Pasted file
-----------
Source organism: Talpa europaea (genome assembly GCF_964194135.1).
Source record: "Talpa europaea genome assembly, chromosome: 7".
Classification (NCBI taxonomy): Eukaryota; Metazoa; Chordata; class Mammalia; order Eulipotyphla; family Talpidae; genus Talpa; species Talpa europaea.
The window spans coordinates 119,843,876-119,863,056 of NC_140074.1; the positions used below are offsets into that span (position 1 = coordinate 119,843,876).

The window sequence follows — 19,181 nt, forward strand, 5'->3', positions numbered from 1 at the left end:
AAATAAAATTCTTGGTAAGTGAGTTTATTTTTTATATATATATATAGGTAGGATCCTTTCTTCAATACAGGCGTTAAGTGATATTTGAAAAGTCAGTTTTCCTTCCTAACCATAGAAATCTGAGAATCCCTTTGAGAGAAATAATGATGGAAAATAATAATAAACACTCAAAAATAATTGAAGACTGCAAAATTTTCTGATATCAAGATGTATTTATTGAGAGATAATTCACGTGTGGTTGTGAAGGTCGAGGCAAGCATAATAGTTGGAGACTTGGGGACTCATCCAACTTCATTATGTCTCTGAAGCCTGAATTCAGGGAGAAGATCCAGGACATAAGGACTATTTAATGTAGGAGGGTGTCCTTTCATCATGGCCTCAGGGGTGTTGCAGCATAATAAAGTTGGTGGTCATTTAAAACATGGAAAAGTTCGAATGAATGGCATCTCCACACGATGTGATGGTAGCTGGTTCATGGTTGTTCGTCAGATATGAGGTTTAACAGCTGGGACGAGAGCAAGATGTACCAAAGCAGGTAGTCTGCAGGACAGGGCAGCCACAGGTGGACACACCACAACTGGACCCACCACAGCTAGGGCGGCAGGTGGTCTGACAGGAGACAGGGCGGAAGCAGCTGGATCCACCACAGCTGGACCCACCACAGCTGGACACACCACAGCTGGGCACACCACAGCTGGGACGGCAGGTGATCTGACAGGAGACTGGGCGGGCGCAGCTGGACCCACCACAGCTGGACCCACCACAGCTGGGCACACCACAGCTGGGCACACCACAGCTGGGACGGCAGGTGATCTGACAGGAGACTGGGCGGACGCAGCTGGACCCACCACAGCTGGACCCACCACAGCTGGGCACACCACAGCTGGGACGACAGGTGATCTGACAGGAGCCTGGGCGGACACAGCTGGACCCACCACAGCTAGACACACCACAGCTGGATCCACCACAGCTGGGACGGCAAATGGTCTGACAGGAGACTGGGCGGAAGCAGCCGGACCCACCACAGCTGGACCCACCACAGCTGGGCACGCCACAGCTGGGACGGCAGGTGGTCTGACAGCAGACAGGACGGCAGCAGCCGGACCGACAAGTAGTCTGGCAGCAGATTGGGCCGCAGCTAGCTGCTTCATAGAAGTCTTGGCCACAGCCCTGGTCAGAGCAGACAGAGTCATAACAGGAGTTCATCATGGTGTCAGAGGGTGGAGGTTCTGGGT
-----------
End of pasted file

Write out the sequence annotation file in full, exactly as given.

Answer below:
Source organism: Talpa europaea (genome assembly GCF_964194135.1).
Source record: "Talpa europaea genome assembly, chromosome: 7".
Classification (NCBI taxonomy): Eukaryota; Metazoa; Chordata; class Mammalia; order Eulipotyphla; family Talpidae; genus Talpa; species Talpa europaea.
The window spans coordinates 119,843,876-119,863,056 of NC_140074.1; the positions used below are offsets into that span (position 1 = coordinate 119,843,876).

The window sequence follows — 19,181 nt, forward strand, 5'->3', positions numbered from 1 at the left end:
AAATAAAATTCTTGGTAAGTGAGTTTATTTTTTATATATATATATAGGTAGGATCCTTTCTTCAATACAGGCGTTAAGTGATATTTGAAAAGTCAGTTTTCCTTCCTAACCATAGAAATCTGAGAATCCCTTTGAGAGAAATAATGATGGAAAATAATAATAAACACTCAAAAATAATTGAAGACTGCAAAATTTTCTGATATCAAGATGTATTTATTGAGAGATAATTCACGTGTGGTTGTGAAGGTCGAGGCAAGCATAATAGTTGGAGACTTGGGGACTCATCCAACTTCATTATGTCTCTGAAGCCTGAATTCAGGGAGAAGATCCAGGACATAAGGACTATTTAATGTAGGAGGGTGTCCTTTCATCATGGCCTCAGGGGTGTTGCAGCATAATAAAGTTGGTGGTCATTTAAAACATGGAAAAGTTCGAATGAATGGCATCTCCACACGATGTGATGGTAGCTGGTTCATGGTTGTTCGTCAGATATGAGGTTTAACAGCTGGGACGAGAGCAAGATGTACCAAAGCAGGTAGTCTGCAGGACAGGGCAGCCACAGGTGGACACACCACAACTGGACCCACCACAGCTAGGGCGGCAGGTGGTCTGACAGGAGACAGGGCGGAAGCAGCTGGATCCACCACAGCTGGACCCACCACAGCTGGACACACCACAGCTGGGCACACCACAGCTGGGACGGCAGGTGATCTGACAGGAGACTGGGCGGGCGCAGCTGGACCCACCACAGCTGGACCCACCACAGCTGGGCACACCACAGCTGGGCACACCACAGCTGGGACGGCAGGTGATCTGACAGGAGACTGGGCGGACGCAGCTGGACCCACCACAGCTGGACCCACCACAGCTGGGCACACCACAGCTGGGACGACAGGTGATCTGACAGGAGCCTGGGCGGACACAGCTGGACCCACCACAGCTAGACACACCACAGCTGGATCCACCACAGCTGGGACGGCAAATGGTCTGACAGGAGACTGGGCGGAAGCAGCCGGACCCACCACAGCTGGACCCACCACAGCTGGGCACGCCACAGCTGGGACGGCAGGTGGTCTGACAGCAGACAGGACGGCAGCAGCCGGACCGACAAGTAGTCTGGCAGCAGATTGGGCCGCAGCTAGCTGCTTCATAGAAGTCTTGGCCACAGCCCTGGTCAGAGCAGACAGAGTCATAACAGGAGTTCATCATGGTGTCAGAGGGTGGAGGTTCTGGGT